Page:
Are South Koreans afraid of North Koreans

The fear of the North Korean neighbor

Almost the entire northern coastline of Baengnjeong is secured with barbed wire fences and cement walls. There are only a few ports where fishing boats can set sail. But at the moment hardly anyone is using these already limited options. "Under normal circumstances, I could take my boat out for five minutes and fish there. But now, with North Korea's massive threatening attacks, I would never go that far," says fisherman Lee Hwan-sun as he picks up holes in a huge orange fishing net stuffs.

Baengnjeong is only 15 kilometers from North Korean territory. A month ago, North Korean dictator Kim Jong Un ordered his army to target the island in case of war. The waters of the Yellow Sea have long been a bone of contention between the two Korean states. But never before have the inhabitants of the islands there been so concerned as they are now.

The war rhetoric is already affecting the islanders' livelihoods

Five women in their 70s who have settled on wooden planks in another port say they have really had enough of Pyongyang's threats of war. They all consider the young leader of the north to be unpredictable. "Kim Jong Un is even worse than his father, Kim Jong Il. Nobody knows when he will launch a missile. We are all scared," explains one of the women.

Prepared for an attack

The island has many defenses against invasion from the north. Thousands of South Korean soldiers and naval units are stationed on Baengnjeong. To protect civilians, 90 bunkers are spread across the island.

In one of these bunkers, Kim Jin-guk shows on a map on the wall how close Baengnjeong is to North Korea. He heads the civil defense unit. He says locals don't dismiss Pyongyang's talk of war as empty threats, like many South Koreans who live further away from the border do. "The likelihood of being attacked is much higher here than anywhere else. That's why people here are much more afraid than people in Seoul or other parts of the country," he says.

Kim is worried too. He is less afraid of a major war than of a small surprise attack, such as the one North Korea waged against the neighboring island of Jeongpjeong in 2010. Four South Koreans were killed in the process. Should bombs fall on Baengnjeong, a siren sounds so that the residents can get to safety in the bunkers. But of course Kim hopes it won't come to that.

'Kim Jong Un is even worse than his father Kim Jong II'

Tourism affected

North Korean threats are taken more seriously here than anywhere else for another reason. As soon as Pyongyang threatens South Korea, the islanders' livelihoods will be in jeopardy. Tourism is a main source of income here. Pyongyang's rhetoric keeps visitors away. Ferry companies that drive tourists back and forth are thinking of shutting down traffic if the crisis drags on.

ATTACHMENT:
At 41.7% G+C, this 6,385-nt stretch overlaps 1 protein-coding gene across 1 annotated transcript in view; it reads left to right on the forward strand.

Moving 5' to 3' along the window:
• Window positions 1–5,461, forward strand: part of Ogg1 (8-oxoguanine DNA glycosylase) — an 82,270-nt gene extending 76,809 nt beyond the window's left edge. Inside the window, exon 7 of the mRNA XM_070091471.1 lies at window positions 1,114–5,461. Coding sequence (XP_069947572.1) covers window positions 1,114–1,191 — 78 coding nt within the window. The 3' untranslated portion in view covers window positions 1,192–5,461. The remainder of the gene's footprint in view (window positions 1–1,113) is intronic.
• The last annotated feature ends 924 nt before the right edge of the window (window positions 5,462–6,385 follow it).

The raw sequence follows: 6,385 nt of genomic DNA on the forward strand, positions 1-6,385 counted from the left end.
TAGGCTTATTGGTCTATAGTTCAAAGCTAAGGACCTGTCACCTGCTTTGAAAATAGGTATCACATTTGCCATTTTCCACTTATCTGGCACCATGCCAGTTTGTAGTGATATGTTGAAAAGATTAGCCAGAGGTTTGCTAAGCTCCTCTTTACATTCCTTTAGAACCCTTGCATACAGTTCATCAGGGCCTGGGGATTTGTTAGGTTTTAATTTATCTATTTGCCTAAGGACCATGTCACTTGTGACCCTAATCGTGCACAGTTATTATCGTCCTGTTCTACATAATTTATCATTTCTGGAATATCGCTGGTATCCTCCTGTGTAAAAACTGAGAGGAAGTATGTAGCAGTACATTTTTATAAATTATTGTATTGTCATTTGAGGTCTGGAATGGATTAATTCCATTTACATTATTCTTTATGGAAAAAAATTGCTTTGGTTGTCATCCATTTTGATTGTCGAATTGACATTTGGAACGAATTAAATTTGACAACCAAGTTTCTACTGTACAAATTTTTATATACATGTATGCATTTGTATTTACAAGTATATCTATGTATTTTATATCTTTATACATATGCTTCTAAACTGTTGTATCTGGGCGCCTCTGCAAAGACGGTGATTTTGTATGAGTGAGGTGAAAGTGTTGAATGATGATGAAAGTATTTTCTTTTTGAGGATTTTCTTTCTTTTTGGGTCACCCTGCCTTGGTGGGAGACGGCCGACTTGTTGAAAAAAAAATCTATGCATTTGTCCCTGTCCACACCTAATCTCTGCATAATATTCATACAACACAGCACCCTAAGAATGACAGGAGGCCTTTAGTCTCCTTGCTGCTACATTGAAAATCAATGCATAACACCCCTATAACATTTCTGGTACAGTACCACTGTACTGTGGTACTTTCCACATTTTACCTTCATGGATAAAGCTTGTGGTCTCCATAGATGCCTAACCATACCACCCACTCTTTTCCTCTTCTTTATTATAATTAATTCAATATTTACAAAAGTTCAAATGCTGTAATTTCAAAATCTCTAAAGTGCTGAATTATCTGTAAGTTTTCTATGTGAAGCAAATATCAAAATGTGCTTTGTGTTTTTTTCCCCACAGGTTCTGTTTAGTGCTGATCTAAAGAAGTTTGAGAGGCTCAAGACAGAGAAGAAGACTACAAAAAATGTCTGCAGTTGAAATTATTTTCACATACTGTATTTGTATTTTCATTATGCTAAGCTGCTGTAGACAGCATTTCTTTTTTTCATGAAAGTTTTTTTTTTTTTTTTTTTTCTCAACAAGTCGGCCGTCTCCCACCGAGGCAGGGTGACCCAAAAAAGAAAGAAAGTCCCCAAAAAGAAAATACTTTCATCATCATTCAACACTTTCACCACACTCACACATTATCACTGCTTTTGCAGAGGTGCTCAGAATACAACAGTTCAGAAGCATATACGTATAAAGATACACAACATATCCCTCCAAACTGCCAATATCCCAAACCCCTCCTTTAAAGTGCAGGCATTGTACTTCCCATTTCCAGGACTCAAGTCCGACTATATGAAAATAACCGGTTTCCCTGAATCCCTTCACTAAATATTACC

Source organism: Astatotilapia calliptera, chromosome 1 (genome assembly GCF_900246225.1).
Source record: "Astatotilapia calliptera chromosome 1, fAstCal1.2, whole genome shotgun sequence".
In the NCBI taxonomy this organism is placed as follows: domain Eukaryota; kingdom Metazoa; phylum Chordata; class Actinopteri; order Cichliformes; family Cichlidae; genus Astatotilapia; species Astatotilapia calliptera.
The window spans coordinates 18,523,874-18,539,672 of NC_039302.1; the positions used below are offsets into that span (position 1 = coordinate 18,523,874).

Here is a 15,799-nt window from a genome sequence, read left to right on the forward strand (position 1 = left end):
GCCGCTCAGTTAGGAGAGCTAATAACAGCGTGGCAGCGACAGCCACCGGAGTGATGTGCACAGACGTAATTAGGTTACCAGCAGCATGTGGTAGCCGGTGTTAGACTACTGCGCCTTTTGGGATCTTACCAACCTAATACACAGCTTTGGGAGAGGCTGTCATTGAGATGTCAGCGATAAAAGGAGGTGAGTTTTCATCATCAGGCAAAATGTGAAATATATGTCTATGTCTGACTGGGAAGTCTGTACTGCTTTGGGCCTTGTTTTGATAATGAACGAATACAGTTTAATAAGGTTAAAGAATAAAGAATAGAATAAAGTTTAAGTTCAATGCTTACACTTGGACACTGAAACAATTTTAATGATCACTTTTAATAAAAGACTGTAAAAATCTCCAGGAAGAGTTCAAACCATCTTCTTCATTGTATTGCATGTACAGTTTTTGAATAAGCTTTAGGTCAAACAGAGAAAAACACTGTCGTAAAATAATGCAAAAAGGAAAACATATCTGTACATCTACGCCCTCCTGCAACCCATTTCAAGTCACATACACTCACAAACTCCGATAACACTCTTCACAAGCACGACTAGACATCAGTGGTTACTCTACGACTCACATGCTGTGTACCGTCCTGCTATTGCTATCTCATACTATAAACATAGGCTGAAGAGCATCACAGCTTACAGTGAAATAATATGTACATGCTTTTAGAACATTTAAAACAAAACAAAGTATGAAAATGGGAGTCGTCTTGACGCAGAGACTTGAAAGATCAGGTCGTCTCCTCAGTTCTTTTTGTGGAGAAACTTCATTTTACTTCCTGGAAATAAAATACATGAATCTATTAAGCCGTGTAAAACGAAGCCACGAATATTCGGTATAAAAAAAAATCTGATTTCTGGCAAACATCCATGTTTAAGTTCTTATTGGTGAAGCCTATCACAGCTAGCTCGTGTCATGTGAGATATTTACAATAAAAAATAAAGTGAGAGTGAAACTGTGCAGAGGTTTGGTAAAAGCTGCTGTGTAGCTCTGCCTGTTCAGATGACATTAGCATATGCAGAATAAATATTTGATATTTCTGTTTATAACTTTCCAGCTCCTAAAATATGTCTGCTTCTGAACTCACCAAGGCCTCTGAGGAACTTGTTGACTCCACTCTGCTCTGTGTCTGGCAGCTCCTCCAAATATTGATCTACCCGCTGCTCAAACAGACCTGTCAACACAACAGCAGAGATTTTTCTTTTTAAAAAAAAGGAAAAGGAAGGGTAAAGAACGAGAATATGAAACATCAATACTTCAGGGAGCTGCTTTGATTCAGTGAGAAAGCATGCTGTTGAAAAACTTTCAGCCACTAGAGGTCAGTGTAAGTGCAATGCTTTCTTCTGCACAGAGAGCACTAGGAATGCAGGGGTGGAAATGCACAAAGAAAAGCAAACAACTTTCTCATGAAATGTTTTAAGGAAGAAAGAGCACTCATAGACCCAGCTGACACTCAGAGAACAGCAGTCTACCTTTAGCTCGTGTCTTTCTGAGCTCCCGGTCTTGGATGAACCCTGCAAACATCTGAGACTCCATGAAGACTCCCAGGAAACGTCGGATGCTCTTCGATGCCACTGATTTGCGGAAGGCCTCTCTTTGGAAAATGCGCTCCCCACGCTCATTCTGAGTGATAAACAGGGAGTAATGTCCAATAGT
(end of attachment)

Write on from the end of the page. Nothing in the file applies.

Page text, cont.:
The owner of the Mun-hwa Hotel, Park Dong-sik, complains that tourism has been badly affected. "The tensions between North and South Korea and media reports about Baengnjeong have caused my guests to cancel their reservations until June. This has had a very negative effect on other companies here as well. I cannot recall any worse situation. "

Park is lucky that day. About 40 tourists from a place outside of Seoul stay at his hotel. You belong to a travel club for retirees and are unimpressed by North Korea's threatening gestures. "What difference does it make whether we are here on the island or at home?" Asks one of the pensioners. "If they attack the island, war will break out across the country. Every single part of South Korea will become a battlefield."

They don't want to leave the island

When their stay is over, these tourists will leave. But the residents of Baengnjeong, like the hotel owner Park Dong-sik, want to stay on their island. "I am not afraid of North Korea. I trust the soldiers stationed here that they will protect us if the war really does break out. No matter how bad it may turn out, I will never leave this island."

Although the threat is great, many want to stay

Even the fisherman Lee Hwan-sun, whose livelihood is in danger, cannot bring himself to leave. "My children asked my wife and me to leave the island and move to the mainland with them. After all the war cry from North Korea, I also thought about it. But if we all leave, what will happen to the island?"

Lee uses the time to get his tools in order. As soon as the situation allows him to go out in his fishing boat again, he wants to be ready to go.